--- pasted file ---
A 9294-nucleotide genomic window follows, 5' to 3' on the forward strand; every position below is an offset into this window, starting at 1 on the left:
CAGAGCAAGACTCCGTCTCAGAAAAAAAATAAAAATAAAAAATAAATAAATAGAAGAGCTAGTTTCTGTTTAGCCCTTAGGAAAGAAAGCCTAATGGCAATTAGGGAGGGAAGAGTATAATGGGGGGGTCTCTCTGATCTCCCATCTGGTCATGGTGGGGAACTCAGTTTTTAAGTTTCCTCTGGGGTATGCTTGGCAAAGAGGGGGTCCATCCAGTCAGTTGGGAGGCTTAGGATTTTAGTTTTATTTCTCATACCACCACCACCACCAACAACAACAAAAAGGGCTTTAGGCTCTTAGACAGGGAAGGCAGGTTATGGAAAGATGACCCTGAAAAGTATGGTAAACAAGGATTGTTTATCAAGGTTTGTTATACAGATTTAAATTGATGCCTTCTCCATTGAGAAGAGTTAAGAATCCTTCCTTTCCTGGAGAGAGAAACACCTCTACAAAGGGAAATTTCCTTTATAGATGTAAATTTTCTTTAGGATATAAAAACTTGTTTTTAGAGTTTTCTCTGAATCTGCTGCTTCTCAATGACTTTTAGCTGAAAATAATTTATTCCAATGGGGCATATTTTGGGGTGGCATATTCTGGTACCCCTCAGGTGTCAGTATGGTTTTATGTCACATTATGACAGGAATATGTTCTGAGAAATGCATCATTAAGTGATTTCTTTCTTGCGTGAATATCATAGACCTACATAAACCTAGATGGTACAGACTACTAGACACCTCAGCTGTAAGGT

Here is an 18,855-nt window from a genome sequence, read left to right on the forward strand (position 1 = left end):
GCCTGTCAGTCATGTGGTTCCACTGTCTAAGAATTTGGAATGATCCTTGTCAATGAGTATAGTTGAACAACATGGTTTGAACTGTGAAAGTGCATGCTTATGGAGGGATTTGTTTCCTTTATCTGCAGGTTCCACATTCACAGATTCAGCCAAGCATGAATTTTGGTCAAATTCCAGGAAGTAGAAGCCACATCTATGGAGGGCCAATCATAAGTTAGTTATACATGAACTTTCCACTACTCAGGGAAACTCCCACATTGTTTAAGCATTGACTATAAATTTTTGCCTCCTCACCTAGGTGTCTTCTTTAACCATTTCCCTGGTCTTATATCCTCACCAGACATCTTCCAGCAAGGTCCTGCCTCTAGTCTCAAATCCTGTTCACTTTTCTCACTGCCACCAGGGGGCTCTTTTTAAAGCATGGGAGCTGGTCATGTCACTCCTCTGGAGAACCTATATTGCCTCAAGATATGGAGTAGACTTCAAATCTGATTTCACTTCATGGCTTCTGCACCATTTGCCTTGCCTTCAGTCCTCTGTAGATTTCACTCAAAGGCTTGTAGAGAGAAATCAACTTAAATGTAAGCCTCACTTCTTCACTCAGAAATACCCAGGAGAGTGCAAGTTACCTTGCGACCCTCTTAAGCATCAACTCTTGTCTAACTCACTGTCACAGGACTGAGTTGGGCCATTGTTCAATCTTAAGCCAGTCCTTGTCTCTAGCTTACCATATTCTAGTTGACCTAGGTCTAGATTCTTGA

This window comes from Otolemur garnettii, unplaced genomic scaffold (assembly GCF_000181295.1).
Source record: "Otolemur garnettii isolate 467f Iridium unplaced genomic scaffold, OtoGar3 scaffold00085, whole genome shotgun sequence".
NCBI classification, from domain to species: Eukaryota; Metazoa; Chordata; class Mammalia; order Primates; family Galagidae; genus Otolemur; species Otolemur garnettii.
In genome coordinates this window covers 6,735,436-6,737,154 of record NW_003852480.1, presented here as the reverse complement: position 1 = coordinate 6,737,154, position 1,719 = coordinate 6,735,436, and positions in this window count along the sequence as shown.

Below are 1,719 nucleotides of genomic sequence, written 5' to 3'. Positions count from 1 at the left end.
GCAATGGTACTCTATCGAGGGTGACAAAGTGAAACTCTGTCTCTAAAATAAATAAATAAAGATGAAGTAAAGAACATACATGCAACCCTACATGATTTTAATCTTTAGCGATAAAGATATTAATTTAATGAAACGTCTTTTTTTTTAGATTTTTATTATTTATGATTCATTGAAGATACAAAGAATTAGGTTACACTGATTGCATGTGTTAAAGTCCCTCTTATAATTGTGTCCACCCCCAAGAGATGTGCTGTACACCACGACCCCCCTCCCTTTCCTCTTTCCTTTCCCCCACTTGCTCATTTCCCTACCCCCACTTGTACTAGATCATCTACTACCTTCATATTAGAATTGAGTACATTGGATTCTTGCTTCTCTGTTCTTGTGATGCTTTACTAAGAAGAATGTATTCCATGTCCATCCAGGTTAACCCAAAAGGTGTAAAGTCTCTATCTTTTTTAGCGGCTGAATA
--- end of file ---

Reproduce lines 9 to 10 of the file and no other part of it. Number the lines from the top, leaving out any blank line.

Below are 1,719 nucleotides of genomic sequence, written 5' to 3'. Positions count from 1 at the left end.
GCAATGGTACTCTATCGAGGGTGACAAAGTGAAACTCTGTCTCTAAAATAAATAAATAAAGATGAAGTAAAGAACATACATGCAACCCTACATGATTTTAATCTTTAGCGATAAAGATATTAATTTAATGAAACGTCTTTTTTTTTAGATTTTTATTATTTATGATTCATTGAAGATACAAAGAATTAGGTTACACTGATTGCATGTGTTAAAGTCCCTCTTATAATTGTGTCCACCCCCAAGAGATGTGCTGTACACCACGACCCCCCTCCCTTTCCTCTTTCCTTTCCCCCACTTGCTCATTTCCCTACCCCCACTTGTACTAGATCATCTACTACCTTCATATTAGAATTGAGTACATTGGATTCTTGCTTCTCTGTTCTTGTGATGCTTTACTAAGAAGAATGTATTCCATGTCCATCCAGGTTAACCCAAAAGGTGTAAAGTCTCTATCTTTTTTAGCGGCTGAATA